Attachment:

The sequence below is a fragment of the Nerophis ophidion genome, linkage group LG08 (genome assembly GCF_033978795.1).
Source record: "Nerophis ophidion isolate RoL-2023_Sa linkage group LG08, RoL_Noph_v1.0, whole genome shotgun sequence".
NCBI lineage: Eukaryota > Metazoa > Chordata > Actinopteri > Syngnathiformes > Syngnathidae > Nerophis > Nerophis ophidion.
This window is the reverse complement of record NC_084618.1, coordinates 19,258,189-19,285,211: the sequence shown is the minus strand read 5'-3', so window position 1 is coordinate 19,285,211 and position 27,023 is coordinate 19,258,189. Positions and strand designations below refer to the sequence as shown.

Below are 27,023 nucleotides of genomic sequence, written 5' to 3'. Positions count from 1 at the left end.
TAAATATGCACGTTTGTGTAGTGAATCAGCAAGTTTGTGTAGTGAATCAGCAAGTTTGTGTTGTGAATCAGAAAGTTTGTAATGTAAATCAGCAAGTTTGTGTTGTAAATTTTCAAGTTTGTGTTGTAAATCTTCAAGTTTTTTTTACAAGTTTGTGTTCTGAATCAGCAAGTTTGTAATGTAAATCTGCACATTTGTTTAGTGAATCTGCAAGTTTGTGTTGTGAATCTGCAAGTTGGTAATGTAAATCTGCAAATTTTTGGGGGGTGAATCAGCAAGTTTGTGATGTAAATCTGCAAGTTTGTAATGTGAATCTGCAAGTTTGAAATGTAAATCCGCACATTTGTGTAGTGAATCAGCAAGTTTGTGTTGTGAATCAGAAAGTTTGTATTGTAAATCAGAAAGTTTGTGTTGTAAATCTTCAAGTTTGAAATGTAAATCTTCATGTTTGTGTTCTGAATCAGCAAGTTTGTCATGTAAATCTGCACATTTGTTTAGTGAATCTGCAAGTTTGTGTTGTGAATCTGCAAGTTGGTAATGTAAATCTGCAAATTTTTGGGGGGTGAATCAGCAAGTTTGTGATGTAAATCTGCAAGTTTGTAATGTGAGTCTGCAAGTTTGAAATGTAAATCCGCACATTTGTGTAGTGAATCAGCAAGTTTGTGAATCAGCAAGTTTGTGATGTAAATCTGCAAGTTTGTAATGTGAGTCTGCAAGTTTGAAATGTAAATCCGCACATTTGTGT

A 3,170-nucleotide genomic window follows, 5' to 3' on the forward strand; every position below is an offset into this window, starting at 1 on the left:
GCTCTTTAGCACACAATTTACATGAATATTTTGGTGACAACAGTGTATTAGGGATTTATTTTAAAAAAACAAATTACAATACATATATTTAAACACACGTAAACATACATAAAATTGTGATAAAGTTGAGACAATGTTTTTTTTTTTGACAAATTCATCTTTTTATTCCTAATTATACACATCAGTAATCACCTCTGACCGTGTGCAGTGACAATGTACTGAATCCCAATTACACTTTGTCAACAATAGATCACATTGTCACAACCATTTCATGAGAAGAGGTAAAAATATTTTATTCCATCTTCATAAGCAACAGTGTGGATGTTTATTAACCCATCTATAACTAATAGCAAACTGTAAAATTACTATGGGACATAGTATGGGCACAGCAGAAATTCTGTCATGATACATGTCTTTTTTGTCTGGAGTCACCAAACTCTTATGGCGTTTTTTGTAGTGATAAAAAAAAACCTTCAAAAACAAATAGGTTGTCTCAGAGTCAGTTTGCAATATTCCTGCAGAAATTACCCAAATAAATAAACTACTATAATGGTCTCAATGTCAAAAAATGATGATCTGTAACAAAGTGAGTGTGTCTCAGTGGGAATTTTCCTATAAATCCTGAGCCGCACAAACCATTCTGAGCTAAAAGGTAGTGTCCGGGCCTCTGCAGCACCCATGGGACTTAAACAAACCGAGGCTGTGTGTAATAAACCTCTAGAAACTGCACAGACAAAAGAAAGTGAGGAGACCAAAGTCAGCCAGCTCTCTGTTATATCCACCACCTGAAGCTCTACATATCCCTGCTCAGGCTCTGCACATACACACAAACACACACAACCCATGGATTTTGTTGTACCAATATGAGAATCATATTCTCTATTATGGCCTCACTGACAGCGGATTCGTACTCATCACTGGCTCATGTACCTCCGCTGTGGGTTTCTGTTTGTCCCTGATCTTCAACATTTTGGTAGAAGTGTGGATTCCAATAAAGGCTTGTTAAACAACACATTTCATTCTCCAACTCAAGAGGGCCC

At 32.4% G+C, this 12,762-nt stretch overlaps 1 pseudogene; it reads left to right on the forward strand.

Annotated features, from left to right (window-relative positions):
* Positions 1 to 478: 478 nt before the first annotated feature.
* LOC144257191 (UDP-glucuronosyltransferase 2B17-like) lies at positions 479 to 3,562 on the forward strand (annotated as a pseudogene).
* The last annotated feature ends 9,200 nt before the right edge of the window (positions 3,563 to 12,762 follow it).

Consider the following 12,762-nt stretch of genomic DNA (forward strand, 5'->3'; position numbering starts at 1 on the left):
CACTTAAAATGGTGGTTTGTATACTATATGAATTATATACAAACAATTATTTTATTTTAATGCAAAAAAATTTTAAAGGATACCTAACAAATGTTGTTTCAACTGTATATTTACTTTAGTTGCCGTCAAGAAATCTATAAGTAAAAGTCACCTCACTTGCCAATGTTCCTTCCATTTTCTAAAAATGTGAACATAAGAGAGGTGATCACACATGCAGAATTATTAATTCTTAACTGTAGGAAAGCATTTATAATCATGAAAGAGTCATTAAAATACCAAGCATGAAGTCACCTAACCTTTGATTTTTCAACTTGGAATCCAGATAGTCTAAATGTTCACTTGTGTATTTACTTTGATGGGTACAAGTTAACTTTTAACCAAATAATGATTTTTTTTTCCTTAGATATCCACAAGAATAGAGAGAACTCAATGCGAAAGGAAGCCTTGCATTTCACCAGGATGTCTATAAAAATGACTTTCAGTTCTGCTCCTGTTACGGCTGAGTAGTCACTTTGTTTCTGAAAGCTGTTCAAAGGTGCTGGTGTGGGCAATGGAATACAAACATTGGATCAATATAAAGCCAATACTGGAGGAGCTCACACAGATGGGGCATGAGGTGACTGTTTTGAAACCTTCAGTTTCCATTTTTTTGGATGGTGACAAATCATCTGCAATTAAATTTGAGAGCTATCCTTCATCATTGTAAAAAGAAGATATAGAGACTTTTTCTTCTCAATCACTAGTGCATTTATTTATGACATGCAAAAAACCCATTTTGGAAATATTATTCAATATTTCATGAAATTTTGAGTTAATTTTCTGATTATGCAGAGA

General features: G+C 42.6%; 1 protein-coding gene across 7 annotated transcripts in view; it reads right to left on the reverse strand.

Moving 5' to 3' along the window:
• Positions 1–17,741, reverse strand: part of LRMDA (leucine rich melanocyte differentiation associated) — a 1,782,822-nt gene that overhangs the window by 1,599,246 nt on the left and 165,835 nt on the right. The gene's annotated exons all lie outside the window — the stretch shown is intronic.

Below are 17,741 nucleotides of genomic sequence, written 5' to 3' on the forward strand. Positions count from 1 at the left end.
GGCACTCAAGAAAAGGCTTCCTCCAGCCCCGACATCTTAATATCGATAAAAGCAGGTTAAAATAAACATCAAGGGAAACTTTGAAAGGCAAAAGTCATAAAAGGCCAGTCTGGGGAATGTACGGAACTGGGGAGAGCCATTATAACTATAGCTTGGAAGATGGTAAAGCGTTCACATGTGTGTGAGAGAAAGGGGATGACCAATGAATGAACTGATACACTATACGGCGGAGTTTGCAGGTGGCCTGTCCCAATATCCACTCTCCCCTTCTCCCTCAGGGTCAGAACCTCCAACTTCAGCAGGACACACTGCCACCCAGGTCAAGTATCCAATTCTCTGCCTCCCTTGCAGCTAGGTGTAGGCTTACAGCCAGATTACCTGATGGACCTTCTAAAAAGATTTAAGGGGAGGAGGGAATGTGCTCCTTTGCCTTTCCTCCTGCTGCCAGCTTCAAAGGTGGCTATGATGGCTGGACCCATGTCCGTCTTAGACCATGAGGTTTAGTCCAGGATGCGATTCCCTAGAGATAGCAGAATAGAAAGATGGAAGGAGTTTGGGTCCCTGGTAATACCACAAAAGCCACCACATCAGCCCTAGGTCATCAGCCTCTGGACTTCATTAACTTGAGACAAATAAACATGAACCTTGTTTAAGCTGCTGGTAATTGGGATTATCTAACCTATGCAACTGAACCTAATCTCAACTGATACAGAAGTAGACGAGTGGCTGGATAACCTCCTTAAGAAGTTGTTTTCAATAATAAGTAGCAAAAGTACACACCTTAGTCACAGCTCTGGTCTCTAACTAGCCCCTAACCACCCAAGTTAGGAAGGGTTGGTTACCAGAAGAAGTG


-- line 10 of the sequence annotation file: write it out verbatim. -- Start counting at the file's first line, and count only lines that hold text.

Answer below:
Annotated features, from left to right (window-relative positions):